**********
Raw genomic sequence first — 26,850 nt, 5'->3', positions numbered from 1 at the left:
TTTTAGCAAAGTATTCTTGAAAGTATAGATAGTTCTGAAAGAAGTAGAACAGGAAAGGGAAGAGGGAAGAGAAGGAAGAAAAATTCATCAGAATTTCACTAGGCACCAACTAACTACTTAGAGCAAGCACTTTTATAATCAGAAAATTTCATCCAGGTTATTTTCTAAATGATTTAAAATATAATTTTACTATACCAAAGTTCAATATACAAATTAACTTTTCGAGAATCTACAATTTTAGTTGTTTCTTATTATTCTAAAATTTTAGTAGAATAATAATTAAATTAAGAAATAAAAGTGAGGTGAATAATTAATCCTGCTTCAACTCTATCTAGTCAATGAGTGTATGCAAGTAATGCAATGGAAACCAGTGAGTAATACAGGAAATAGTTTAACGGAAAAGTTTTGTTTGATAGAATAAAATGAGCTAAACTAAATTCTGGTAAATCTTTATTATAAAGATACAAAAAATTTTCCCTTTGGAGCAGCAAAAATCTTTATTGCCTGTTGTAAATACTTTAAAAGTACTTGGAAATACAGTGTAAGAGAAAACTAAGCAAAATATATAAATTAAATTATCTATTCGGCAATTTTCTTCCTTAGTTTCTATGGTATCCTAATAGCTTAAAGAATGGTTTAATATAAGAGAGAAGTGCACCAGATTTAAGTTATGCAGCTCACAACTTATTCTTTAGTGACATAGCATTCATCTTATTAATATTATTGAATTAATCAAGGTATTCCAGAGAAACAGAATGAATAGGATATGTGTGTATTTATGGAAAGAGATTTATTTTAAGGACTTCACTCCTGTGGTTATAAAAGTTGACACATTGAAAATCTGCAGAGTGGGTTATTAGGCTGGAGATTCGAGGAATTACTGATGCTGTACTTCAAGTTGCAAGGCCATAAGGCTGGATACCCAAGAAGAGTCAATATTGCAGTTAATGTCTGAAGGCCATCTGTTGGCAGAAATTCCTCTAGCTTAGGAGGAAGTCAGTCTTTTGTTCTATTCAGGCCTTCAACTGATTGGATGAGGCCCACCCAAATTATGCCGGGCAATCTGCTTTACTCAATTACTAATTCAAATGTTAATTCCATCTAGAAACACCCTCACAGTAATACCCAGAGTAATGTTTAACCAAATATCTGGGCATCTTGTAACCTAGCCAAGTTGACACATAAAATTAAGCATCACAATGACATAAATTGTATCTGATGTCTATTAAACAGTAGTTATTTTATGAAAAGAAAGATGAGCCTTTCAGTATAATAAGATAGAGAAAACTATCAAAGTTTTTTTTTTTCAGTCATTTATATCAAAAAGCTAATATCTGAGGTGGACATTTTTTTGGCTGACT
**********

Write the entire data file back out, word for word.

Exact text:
Raw genomic sequence first — 26,850 nt, 5'->3', positions numbered from 1 at the left:
TTTTAGCAAAGTATTCTTGAAAGTATAGATAGTTCTGAAAGAAGTAGAACAGGAAAGGGAAGAGGGAAGAGAAGGAAGAAAAATTCATCAGAATTTCACTAGGCACCAACTAACTACTTAGAGCAAGCACTTTTATAATCAGAAAATTTCATCCAGGTTATTTTCTAAATGATTTAAAATATAATTTTACTATACCAAAGTTCAATATACAAATTAACTTTTCGAGAATCTACAATTTTAGTTGTTTCTTATTATTCTAAAATTTTAGTAGAATAATAATTAAATTAAGAAATAAAAGTGAGGTGAATAATTAATCCTGCTTCAACTCTATCTAGTCAATGAGTGTATGCAAGTAATGCAATGGAAACCAGTGAGTAATACAGGAAATAGTTTAACGGAAAAGTTTTGTTTGATAGAATAAAATGAGCTAAACTAAATTCTGGTAAATCTTTATTATAAAGATACAAAAAATTTTCCCTTTGGAGCAGCAAAAATCTTTATTGCCTGTTGTAAATACTTTAAAAGTACTTGGAAATACAGTGTAAGAGAAAACTAAGCAAAATATATAAATTAAATTATCTATTCGGCAATTTTCTTCCTTAGTTTCTATGGTATCCTAATAGCTTAAAGAATGGTTTAATATAAGAGAGAAGTGCACCAGATTTAAGTTATGCAGCTCACAACTTATTCTTTAGTGACATAGCATTCATCTTATTAATATTATTGAATTAATCAAGGTATTCCAGAGAAACAGAATGAATAGGATATGTGTGTATTTATGGAAAGAGATTTATTTTAAGGACTTCACTCCTGTGGTTATAAAAGTTGACACATTGAAAATCTGCAGAGTGGGTTATTAGGCTGGAGATTCGAGGAATTACTGATGCTGTACTTCAAGTTGCAAGGCCATAAGGCTGGATACCCAAGAAGAGTCAATATTGCAGTTAATGTCTGAAGGCCATCTGTTGGCAGAAATTCCTCTAGCTTAGGAGGAAGTCAGTCTTTTGTTCTATTCAGGCCTTCAACTGATTGGATGAGGCCCACCCAAATTATGCCGGGCAATCTGCTTTACTCAATTACTAATTCAAATGTTAATTCCATCTAGAAACACCCTCACAGTAATACCCAGAGTAATGTTTAACCAAATATCTGGGCATCTTGTAACCTAGCCAAGTTGACACATAAAATTAAGCATCACAATGACATAAATTGTATCTGATGTCTATTAAACAGTAGTTATTTTATGAAAAGAAAGATGAGCCTTTCAGTATAATAAGATAGAGAAAACTATCAAAGTTTTTTTTTTTCAGTCATTTATATCAAAAAGCTAATATCTGAGGTGGACATTTTTTTGGCTGACT